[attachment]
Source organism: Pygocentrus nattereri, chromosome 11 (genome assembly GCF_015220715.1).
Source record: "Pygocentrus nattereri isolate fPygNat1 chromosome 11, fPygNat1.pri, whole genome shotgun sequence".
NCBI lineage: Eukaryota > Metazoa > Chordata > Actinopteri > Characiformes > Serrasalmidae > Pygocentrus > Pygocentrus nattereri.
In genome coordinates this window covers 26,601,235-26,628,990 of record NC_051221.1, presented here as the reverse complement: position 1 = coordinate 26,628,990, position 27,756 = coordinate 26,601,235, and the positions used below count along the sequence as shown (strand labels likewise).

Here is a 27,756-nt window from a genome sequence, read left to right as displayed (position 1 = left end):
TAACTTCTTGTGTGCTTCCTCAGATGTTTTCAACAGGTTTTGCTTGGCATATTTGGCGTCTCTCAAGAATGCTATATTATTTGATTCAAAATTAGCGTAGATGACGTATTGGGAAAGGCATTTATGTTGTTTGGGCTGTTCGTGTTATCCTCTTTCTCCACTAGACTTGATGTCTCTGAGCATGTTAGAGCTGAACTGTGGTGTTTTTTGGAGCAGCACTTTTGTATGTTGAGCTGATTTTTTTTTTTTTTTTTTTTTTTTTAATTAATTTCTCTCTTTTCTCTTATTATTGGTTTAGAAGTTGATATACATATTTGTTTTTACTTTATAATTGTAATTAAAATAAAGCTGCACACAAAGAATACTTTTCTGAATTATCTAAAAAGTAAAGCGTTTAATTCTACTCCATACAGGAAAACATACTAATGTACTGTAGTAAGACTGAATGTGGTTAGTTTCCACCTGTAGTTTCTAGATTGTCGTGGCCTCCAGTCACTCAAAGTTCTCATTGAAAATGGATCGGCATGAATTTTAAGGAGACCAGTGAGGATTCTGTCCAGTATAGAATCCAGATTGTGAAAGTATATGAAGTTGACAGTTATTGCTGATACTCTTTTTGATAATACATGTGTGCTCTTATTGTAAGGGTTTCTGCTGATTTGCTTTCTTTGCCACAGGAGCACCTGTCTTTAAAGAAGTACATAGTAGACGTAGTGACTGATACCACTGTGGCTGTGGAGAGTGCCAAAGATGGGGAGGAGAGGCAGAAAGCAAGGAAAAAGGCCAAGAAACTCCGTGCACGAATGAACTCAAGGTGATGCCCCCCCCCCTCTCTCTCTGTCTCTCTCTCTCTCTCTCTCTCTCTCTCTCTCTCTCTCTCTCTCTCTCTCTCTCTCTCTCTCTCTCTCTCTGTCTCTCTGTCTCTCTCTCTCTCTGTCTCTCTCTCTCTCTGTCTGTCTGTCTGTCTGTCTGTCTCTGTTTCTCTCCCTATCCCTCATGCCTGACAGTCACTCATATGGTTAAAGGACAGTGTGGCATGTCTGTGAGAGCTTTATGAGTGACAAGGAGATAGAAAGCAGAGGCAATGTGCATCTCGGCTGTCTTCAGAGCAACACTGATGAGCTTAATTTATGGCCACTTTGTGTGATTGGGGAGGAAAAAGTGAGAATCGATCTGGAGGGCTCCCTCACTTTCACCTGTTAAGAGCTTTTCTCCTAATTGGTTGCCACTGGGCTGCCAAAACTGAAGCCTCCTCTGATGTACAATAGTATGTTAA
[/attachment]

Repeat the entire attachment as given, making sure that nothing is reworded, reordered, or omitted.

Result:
Source organism: Pygocentrus nattereri, chromosome 11 (genome assembly GCF_015220715.1).
Source record: "Pygocentrus nattereri isolate fPygNat1 chromosome 11, fPygNat1.pri, whole genome shotgun sequence".
NCBI lineage: Eukaryota > Metazoa > Chordata > Actinopteri > Characiformes > Serrasalmidae > Pygocentrus > Pygocentrus nattereri.
In genome coordinates this window covers 26,601,235-26,628,990 of record NC_051221.1, presented here as the reverse complement: position 1 = coordinate 26,628,990, position 27,756 = coordinate 26,601,235, and the positions used below count along the sequence as shown (strand labels likewise).

Here is a 27,756-nt window from a genome sequence, read left to right as displayed (position 1 = left end):
TAACTTCTTGTGTGCTTCCTCAGATGTTTTCAACAGGTTTTGCTTGGCATATTTGGCGTCTCTCAAGAATGCTATATTATTTGATTCAAAATTAGCGTAGATGACGTATTGGGAAAGGCATTTATGTTGTTTGGGCTGTTCGTGTTATCCTCTTTCTCCACTAGACTTGATGTCTCTGAGCATGTTAGAGCTGAACTGTGGTGTTTTTTGGAGCAGCACTTTTGTATGTTGAGCTGATTTTTTTTTTTTTTTTTTTTTTTTTAATTAATTTCTCTCTTTTCTCTTATTATTGGTTTAGAAGTTGATATACATATTTGTTTTTACTTTATAATTGTAATTAAAATAAAGCTGCACACAAAGAATACTTTTCTGAATTATCTAAAAAGTAAAGCGTTTAATTCTACTCCATACAGGAAAACATACTAATGTACTGTAGTAAGACTGAATGTGGTTAGTTTCCACCTGTAGTTTCTAGATTGTCGTGGCCTCCAGTCACTCAAAGTTCTCATTGAAAATGGATCGGCATGAATTTTAAGGAGACCAGTGAGGATTCTGTCCAGTATAGAATCCAGATTGTGAAAGTATATGAAGTTGACAGTTATTGCTGATACTCTTTTTGATAATACATGTGTGCTCTTATTGTAAGGGTTTCTGCTGATTTGCTTTCTTTGCCACAGGAGCACCTGTCTTTAAAGAAGTACATAGTAGACGTAGTGACTGATACCACTGTGGCTGTGGAGAGTGCCAAAGATGGGGAGGAGAGGCAGAAAGCAAGGAAAAAGGCCAAGAAACTCCGTGCACGAATGAACTCAAGGTGATGCCCCCCCCCCTCTCTCTCTGTCTCTCTCTCTCTCTCTCTCTCTCTCTCTCTCTCTCTCTCTCTCTCTCTCTCTCTCTCTCTCTCTCTCTCTGTCTCTCTGTCTCTCTCTCTCTCTGTCTCTCTCTCTCTCTGTCTGTCTGTCTGTCTGTCTGTCTCTGTTTCTCTCCCTATCCCTCATGCCTGACAGTCACTCATATGGTTAAAGGACAGTGTGGCATGTCTGTGAGAGCTTTATGAGTGACAAGGAGATAGAAAGCAGAGGCAATGTGCATCTCGGCTGTCTTCAGAGCAACACTGATGAGCTTAATTTATGGCCACTTTGTGTGATTGGGGAGGAAAAAGTGAGAATCGATCTGGAGGGCTCCCTCACTTTCACCTGTTAAGAGCTTTTCTCCTAATTGGTTGCCACTGGGCTGCCAAAACTGAAGCCTCCTCTGATGTACAATAGTATGTTAA